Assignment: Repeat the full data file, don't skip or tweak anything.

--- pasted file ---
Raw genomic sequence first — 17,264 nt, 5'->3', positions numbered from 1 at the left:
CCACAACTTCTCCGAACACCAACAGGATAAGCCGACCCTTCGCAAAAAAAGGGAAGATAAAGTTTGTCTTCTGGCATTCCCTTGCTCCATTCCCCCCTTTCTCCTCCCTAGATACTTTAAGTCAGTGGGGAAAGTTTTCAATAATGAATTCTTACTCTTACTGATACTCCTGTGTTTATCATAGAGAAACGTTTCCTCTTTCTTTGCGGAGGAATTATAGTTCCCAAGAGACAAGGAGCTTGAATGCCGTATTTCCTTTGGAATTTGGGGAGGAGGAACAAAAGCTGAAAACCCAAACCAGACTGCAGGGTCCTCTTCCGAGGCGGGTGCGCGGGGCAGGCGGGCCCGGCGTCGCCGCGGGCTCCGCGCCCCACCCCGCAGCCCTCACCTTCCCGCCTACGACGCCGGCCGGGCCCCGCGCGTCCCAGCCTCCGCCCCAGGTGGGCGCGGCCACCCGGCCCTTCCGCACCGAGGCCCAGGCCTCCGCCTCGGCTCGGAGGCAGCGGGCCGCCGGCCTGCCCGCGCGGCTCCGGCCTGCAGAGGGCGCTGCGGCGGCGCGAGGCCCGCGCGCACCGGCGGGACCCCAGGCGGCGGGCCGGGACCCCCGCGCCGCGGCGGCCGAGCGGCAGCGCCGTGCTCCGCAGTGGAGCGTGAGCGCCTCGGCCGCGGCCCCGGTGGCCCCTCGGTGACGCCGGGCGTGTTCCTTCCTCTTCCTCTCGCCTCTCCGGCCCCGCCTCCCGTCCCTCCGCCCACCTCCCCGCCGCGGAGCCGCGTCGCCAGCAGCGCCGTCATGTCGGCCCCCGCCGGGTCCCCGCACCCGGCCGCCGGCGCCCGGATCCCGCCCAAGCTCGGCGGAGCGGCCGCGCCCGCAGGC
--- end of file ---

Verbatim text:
Raw genomic sequence first — 17,264 nt, 5'->3', positions numbered from 1 at the left:
CCACAACTTCTCCGAACACCAACAGGATAAGCCGACCCTTCGCAAAAAAAGGGAAGATAAAGTTTGTCTTCTGGCATTCCCTTGCTCCATTCCCCCCTTTCTCCTCCCTAGATACTTTAAGTCAGTGGGGAAAGTTTTCAATAATGAATTCTTACTCTTACTGATACTCCTGTGTTTATCATAGAGAAACGTTTCCTCTTTCTTTGCGGAGGAATTATAGTTCCCAAGAGACAAGGAGCTTGAATGCCGTATTTCCTTTGGAATTTGGGGAGGAGGAACAAAAGCTGAAAACCCAAACCAGACTGCAGGGTCCTCTTCCGAGGCGGGTGCGCGGGGCAGGCGGGCCCGGCGTCGCCGCGGGCTCCGCGCCCCACCCCGCAGCCCTCACCTTCCCGCCTACGACGCCGGCCGGGCCCCGCGCGTCCCAGCCTCCGCCCCAGGTGGGCGCGGCCACCCGGCCCTTCCGCACCGAGGCCCAGGCCTCCGCCTCGGCTCGGAGGCAGCGGGCCGCCGGCCTGCCCGCGCGGCTCCGGCCTGCAGAGGGCGCTGCGGCGGCGCGAGGCCCGCGCGCACCGGCGGGACCCCAGGCGGCGGGCCGGGACCCCCGCGCCGCGGCGGCCGAGCGGCAGCGCCGTGCTCCGCAGTGGAGCGTGAGCGCCTCGGCCGCGGCCCCGGTGGCCCCTCGGTGACGCCGGGCGTGTTCCTTCCTCTTCCTCTCGCCTCTCCGGCCCCGCCTCCCGTCCCTCCGCCCACCTCCCCGCCGCGGAGCCGCGTCGCCAGCAGCGCCGTCATGTCGGCCCCCGCCGGGTCCCCGCACCCGGCCGCCGGCGCCCGGATCCCGCCCAAGCTCGGCGGAGCGGCCGCGCCCGCAGGC